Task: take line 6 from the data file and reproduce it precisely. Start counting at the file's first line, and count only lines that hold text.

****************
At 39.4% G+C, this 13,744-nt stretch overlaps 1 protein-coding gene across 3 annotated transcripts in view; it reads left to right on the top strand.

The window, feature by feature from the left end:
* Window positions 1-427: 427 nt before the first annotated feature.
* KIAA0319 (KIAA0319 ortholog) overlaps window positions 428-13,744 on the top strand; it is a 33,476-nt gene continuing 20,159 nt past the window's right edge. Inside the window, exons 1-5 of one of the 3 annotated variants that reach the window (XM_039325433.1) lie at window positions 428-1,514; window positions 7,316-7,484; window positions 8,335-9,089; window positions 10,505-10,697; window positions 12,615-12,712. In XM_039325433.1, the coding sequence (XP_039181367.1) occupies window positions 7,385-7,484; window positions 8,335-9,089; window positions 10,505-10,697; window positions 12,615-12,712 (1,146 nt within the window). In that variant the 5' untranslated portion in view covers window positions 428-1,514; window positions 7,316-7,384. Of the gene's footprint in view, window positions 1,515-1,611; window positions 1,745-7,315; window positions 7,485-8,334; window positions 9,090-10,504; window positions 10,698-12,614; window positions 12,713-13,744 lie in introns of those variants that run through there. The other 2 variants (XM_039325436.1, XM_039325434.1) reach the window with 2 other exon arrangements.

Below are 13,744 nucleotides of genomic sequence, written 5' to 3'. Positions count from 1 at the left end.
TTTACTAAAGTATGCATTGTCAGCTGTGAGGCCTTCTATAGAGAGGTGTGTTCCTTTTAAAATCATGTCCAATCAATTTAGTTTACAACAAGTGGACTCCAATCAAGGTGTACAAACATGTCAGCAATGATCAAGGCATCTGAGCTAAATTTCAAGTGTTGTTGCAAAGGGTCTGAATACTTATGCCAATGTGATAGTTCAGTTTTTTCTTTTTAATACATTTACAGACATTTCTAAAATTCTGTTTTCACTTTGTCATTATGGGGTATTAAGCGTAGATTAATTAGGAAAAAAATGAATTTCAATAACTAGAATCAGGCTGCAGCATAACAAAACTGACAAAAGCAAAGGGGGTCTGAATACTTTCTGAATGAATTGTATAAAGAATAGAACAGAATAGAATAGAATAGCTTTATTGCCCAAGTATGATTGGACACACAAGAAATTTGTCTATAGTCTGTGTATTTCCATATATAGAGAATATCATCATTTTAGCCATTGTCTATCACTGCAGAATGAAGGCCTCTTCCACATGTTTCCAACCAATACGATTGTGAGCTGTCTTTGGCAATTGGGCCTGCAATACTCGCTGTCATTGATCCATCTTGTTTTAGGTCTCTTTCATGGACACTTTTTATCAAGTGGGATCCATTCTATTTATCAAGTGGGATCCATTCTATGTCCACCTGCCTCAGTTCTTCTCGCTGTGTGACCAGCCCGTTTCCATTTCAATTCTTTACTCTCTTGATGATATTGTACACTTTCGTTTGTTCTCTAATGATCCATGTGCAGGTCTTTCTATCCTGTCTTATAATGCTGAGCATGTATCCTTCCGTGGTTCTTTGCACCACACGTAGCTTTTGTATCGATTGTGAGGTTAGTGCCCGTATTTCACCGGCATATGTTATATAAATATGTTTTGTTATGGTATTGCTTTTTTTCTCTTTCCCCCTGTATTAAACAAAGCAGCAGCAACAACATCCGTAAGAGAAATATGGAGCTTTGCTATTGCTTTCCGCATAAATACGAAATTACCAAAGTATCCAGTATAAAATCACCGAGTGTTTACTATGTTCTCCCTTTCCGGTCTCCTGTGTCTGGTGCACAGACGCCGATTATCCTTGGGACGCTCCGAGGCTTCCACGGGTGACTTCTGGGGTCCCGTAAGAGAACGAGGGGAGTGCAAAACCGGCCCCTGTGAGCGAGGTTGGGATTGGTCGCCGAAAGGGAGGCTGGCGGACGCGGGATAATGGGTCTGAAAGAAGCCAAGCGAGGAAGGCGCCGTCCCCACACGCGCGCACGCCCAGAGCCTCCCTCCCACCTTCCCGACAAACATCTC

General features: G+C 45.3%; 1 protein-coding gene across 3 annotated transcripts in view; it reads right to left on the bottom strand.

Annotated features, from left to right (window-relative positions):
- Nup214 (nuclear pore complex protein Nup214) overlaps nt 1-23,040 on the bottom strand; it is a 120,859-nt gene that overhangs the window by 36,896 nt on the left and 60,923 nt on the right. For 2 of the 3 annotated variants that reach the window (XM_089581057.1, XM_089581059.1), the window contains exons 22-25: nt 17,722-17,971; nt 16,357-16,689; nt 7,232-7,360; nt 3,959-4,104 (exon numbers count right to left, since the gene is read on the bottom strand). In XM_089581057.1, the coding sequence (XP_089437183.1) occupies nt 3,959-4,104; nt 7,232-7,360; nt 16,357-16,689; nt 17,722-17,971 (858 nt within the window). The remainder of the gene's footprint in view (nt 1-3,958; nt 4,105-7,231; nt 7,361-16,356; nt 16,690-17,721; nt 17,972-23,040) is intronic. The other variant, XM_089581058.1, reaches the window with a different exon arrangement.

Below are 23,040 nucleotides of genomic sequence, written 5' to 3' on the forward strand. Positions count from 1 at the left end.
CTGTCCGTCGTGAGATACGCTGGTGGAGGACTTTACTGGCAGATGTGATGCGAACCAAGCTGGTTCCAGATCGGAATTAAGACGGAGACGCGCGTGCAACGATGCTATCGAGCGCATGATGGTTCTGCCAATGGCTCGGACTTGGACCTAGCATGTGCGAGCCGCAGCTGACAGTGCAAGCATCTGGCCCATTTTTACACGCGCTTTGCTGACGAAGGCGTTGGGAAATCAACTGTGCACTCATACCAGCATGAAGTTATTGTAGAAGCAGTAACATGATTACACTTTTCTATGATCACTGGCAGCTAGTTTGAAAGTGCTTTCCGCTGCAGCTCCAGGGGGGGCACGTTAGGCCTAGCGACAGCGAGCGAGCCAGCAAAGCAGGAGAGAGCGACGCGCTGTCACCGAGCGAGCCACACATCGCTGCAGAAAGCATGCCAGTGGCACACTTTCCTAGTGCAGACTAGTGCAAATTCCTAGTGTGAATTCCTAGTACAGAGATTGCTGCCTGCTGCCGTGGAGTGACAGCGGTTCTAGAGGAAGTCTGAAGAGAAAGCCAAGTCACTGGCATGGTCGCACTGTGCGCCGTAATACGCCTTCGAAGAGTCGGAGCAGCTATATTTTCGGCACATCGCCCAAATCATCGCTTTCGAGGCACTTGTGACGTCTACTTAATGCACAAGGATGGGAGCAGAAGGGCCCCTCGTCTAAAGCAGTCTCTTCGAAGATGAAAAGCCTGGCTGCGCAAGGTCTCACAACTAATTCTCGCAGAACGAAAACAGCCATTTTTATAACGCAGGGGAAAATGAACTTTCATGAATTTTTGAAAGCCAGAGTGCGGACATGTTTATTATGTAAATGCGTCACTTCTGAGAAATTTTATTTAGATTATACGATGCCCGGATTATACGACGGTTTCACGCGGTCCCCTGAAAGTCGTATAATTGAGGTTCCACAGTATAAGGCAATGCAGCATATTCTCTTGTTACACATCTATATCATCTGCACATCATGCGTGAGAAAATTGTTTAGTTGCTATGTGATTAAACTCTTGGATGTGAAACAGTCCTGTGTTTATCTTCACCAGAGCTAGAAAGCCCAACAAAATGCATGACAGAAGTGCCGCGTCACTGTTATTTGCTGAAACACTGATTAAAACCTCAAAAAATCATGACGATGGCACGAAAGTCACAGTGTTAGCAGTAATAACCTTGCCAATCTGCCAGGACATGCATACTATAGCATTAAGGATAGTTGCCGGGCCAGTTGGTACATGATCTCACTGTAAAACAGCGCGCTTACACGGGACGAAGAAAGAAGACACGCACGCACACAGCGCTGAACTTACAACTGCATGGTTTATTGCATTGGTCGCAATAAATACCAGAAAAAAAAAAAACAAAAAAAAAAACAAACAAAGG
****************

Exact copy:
TTTACTAAAGTATGCATTGTCAGCTGTGAGGCCTTCTATAGAGAGGTGTGTTCCTTTTAAAATCATGTCCAATCAATTTAGTTTACAACAAGTGGACTCCAATCAAGGTGTACAAACATGTCAGCAATGATCAAGGCATCTGAGCTAAATTTCAAGTGTTGTTGCAAAGGGTCTGAATACTTATGCCAATGTGATAGTTCAGTTTTTTCTTTTTAATACATTTACAGACATTTCTAAAATTCTGTTTTCACTTTGTCATTATGGGGTATTAAGCGTAGATTAATTAGGAAAAAAATGAATTTCAATAACTAGAATCAGGCTGCAGCATAACAAAACTGACAAAAGCAAAGGGGGTCTGAATACTTTCTGAATGAATTGTATAAAGAATAGAACAGAATAGAATAGAATAGCTTTATTGCCCAAGTATGATTGGACACACAAGAAATTTGTCTATAGTCTGTGTATTTCCATATATAGAGAATATCATCATTTTAGCCATTGTCTATCACTGCAGAATGAAGGCCTCTTCCACATGTTTCCAACCAATACGATTGTGAGCTGTCTTTGGCAATTGGGCCTGCAATACTCGCTGTCATTGATCCATCTTGTTTTAGGTCTCTTTCATGGACACTTTTTATCAAGTGGGATCCATTCTATTTATCAAGTGGGATCCATTCTATGTCCACCTGCCTCAGTTCTTCTCGCTGTGTGACCAGCCCGTTTCCATTTCAATTCTTTACTCTCTTGATGATATTGTACACTTTCGTTTGTTCTCTAATGATCCATGTGCAGGTCTTTCTATCCTGTCTTATAATGCTGAGCATGTATCCTTCCGTGGTTCTTTGCACCACACGTAGCTTTTGTATCGATTGTGAGGTTAGTGCCCGTATTTCACCGGCATATGTTATATAAATATGTTTTGTTATGGTATTGCTTTTTTTCTCTTTCCCCCTGTATTAAACAAAGCAGCAGCAACAACATCCGTAAGAGAAATATGGAGCTTTGCTATTGCTTTCCGCATAAATACGAAATTACCAAAGTATCCAGTATAAAATCACCGAGTGTTTACTATGTTCTCCCTTTCCGGTCTCCTGTGTCTGGTGCACAGACGCCGATTATCCTTGGGACGCTCCGAGGCTTCCACGGGTGACTTCTGGGGTCCCGTAAGAGAACGAGGGGAGTGCAAAACCGGCCCCTGTGAGCGAGGTTGGGATTGGTCGCCGAAAGGGAGGCTGGCGGACGCGGGATAATGGGTCTGAAAGAAGCCAAGCGAGGAAGGCGCCGTCCCCACACGCGCGCACGCCCAGAGCCTCCCTCCCACCTTCCCGACAAACATCTC